In desks of high calibre, however, the maximum is modified by the presence of an input transformer, which, in exchange for conferring the status of balanced line operation, and curbing hiss on the occasions when a high degree of amplification is called for, provides an extra 15dB or so of voltage gain. As a rule of thumb, any desk with a transformer coupled input will overload with signals peaking in excess of 0dBU (0.775V RMS). The transformer may also overload at these levels, but the effect is less dramatic and the modified sound tantalising, being akin to that produced by a valve instrument amplifier, and yet only a hair's breadth away from being swallowed by the brute distortion of an overdriven op-amp.
How do these abstract figures interface with reality? Much depends on the microphones you use, the instruments, the miking technique and the frenzy within each musician. But the short-term levels derived from close-miked drums and horns is rarely exaggerated. With a capacitor microphone, the level on a Tom, snare or Kick-drum can easily reach +10dBU — that's 2½ volts without any help from the mixer! Using low impedance dynamic microphones, peak levels from percussion are typically 10dB lower, but then a well blown trumpet is 10dB louder...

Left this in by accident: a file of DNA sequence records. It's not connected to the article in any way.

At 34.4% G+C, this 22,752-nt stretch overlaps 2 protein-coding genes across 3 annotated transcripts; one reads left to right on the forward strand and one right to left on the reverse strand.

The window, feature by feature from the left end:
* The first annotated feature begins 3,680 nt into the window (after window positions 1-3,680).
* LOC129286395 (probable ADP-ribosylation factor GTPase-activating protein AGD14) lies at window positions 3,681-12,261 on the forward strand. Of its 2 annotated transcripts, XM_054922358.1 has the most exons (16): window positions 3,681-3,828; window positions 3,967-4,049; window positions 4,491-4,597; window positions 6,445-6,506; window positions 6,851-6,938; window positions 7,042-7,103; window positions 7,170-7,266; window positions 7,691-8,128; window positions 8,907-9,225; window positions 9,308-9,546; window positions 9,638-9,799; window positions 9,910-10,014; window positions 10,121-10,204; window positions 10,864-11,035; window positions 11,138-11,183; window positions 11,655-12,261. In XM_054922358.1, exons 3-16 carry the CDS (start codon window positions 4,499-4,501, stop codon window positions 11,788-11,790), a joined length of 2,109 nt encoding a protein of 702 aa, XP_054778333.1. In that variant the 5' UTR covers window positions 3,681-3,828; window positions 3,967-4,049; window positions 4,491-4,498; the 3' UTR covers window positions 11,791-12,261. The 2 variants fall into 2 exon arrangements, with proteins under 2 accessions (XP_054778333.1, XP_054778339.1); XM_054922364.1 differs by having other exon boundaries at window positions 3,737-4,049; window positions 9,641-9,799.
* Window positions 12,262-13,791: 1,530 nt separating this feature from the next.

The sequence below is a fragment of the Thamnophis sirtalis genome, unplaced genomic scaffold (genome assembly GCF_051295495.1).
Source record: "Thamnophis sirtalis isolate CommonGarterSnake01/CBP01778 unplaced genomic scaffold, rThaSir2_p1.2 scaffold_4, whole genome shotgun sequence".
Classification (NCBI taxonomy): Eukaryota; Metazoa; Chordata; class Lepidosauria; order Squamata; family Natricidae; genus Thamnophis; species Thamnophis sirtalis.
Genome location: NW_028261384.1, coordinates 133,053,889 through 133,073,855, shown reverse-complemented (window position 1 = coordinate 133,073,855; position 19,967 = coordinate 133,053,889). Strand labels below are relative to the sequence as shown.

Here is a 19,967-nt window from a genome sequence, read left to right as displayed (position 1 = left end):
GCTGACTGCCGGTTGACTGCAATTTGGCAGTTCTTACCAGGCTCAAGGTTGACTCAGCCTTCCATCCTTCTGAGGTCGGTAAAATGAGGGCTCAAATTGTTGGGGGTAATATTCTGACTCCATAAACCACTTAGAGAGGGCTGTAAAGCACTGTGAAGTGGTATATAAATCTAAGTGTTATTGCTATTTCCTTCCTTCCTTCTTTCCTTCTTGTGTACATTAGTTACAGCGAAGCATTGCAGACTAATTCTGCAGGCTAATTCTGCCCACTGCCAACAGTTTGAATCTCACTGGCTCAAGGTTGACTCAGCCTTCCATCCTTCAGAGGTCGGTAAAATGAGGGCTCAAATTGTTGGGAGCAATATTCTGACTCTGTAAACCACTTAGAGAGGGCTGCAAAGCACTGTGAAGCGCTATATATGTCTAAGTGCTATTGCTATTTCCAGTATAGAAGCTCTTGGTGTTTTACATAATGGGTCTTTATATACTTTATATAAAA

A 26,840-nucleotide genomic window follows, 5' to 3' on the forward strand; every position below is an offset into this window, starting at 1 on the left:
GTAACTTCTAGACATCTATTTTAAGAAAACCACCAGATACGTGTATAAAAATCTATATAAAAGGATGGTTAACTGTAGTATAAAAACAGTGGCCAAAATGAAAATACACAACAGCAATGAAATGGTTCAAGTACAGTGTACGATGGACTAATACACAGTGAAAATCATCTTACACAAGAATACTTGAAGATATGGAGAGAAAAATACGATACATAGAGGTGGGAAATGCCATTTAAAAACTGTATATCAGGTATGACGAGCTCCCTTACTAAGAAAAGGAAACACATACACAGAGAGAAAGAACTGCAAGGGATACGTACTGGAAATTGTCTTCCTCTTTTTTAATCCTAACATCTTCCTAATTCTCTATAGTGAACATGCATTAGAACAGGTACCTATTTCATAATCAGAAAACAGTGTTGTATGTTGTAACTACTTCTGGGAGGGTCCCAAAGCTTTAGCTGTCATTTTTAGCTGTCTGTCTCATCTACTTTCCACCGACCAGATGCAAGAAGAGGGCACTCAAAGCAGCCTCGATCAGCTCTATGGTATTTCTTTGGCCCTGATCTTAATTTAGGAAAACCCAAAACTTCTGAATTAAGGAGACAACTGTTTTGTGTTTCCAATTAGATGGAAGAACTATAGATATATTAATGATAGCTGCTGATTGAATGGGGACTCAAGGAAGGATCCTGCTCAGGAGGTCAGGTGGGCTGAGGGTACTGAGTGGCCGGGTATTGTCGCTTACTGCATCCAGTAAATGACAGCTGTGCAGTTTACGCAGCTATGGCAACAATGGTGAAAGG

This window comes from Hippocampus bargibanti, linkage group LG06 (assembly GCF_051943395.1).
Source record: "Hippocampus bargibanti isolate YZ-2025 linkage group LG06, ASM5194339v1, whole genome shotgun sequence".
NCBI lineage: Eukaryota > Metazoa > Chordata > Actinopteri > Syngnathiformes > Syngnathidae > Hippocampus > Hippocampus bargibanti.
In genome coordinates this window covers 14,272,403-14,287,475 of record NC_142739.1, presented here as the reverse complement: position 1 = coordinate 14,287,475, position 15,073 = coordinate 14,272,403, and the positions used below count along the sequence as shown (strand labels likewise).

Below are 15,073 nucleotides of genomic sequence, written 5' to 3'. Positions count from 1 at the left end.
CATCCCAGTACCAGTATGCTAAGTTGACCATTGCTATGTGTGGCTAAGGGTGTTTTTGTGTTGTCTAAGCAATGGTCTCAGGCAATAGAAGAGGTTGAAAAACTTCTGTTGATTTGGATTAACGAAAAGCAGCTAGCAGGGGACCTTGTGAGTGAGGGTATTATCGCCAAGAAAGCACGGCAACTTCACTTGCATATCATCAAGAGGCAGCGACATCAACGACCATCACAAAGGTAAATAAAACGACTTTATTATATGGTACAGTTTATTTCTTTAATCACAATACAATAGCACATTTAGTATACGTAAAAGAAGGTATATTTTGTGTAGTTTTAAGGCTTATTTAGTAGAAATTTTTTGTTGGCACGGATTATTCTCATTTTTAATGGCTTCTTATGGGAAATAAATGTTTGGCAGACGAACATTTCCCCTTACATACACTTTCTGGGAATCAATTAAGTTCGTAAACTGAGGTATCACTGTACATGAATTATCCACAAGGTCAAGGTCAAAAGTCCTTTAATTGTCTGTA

At sound pressure levels in excess of some 120dB, the head amplifiers and transformers inside cheap capacitor microphones overload, and many dynamic microphones begin to compress the dynamics at this point, viz: A 6dB increase in SPL ISN'T reflected as a 6dB increase at the microphone's output. The theoretical perils of deriving truly over-the-top voltages from close miked instruments are therefore restrained when certain low cost mics are in use. But despite this qualification, it's good practice to regard low impedance dynamic and capacitor microphones as tools potentially capable of producing up to 2 volts and 5 volts respectively on stage.